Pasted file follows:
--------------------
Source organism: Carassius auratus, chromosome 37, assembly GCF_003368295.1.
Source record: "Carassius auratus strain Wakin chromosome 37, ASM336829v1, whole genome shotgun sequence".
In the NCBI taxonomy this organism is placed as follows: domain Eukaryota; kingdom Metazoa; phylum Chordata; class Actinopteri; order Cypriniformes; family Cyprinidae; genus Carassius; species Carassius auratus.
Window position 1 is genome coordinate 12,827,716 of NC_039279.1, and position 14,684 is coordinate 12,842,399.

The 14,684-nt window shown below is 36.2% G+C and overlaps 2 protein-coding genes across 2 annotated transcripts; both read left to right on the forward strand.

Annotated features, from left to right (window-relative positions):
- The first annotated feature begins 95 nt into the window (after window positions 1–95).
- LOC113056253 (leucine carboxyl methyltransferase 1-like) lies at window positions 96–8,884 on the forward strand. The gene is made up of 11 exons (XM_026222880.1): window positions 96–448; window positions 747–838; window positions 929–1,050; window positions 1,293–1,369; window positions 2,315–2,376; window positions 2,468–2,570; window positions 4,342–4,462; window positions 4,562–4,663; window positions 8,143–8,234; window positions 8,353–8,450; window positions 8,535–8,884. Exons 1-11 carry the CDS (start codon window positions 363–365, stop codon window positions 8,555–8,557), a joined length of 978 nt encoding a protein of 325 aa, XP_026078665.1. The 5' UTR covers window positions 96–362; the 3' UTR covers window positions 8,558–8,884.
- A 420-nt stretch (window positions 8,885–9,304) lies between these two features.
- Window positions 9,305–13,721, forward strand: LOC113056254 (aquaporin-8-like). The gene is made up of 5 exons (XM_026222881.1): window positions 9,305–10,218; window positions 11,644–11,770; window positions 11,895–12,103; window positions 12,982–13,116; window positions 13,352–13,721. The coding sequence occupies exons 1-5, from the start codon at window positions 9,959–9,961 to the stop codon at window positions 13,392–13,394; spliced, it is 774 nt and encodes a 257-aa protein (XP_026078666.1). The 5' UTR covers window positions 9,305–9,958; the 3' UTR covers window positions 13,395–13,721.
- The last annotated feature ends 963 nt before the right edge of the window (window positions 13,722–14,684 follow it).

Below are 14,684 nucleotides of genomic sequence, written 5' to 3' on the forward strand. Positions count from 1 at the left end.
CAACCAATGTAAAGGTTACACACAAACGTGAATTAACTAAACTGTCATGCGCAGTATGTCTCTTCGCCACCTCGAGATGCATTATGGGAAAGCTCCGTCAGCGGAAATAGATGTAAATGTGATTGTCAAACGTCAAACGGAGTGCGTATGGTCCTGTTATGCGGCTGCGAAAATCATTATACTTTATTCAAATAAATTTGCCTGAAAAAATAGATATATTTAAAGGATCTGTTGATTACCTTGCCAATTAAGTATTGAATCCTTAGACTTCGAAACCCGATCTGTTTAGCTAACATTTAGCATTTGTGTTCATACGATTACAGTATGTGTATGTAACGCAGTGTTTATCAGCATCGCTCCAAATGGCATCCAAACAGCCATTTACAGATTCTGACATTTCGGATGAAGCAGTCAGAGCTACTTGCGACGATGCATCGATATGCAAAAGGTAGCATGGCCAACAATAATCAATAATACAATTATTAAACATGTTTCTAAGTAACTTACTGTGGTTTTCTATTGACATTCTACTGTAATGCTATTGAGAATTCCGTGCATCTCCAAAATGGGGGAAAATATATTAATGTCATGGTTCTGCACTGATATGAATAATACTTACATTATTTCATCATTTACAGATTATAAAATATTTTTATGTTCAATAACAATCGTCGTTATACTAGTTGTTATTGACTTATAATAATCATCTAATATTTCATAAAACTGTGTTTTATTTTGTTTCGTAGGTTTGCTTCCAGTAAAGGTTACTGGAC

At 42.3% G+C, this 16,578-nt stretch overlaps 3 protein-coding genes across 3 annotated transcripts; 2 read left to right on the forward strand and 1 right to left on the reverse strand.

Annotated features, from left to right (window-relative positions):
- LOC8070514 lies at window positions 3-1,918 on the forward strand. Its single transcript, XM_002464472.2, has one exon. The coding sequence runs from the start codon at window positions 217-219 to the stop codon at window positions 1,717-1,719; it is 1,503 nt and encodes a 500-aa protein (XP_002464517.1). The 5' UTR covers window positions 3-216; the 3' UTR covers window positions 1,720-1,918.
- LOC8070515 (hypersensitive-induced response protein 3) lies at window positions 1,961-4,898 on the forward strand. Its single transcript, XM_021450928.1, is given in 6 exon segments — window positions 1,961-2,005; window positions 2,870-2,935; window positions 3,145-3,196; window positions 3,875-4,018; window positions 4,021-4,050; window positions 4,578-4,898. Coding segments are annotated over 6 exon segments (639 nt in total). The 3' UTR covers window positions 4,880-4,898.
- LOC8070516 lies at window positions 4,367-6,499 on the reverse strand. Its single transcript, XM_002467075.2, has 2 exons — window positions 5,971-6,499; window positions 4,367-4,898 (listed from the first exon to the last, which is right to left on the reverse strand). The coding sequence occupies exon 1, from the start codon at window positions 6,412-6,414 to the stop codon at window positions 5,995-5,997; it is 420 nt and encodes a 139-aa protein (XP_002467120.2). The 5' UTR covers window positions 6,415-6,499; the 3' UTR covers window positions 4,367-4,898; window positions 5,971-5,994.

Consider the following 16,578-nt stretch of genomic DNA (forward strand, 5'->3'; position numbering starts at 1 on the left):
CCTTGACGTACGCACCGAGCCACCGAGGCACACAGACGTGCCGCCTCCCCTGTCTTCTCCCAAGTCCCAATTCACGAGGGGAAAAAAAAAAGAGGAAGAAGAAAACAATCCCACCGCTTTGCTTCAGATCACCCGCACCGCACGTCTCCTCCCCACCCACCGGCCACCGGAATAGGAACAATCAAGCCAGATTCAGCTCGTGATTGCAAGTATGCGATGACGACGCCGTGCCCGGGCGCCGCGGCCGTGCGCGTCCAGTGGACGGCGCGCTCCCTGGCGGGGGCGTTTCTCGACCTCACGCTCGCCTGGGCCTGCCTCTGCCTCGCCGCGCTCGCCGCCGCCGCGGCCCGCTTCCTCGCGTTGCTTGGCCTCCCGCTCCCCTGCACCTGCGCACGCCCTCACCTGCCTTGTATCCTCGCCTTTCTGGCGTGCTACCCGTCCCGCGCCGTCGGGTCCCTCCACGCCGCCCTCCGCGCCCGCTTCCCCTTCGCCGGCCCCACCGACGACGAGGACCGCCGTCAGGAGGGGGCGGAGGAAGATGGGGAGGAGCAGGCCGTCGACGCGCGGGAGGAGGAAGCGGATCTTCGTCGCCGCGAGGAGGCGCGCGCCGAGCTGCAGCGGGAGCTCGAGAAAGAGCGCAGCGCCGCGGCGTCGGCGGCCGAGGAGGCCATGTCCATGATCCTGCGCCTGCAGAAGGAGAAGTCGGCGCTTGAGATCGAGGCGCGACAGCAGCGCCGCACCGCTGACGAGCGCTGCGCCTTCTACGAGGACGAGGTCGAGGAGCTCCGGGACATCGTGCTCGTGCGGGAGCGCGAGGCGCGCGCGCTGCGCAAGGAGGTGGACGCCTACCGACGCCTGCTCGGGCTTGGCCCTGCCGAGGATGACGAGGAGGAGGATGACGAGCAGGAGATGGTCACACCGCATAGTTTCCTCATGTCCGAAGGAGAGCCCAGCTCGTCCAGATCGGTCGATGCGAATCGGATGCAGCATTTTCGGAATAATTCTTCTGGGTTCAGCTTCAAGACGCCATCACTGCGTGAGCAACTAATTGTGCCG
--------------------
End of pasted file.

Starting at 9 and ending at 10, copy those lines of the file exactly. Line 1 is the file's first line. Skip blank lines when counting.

- A 420-nt stretch (window positions 8,885–9,304) lies between these two features.
- Window positions 9,305–13,721, forward strand: LOC113056254 (aquaporin-8-like). The gene is made up of 5 exons (XM_026222881.1): window positions 9,305–10,218; window positions 11,644–11,770; window positions 11,895–12,103; window positions 12,982–13,116; window positions 13,352–13,721. The coding sequence occupies exons 1-5, from the start codon at window positions 9,959–9,961 to the stop codon at window positions 13,392–13,394; spliced, it is 774 nt and encodes a 257-aa protein (XP_026078666.1). The 5' UTR covers window positions 9,305–9,958; the 3' UTR covers window positions 13,395–13,721.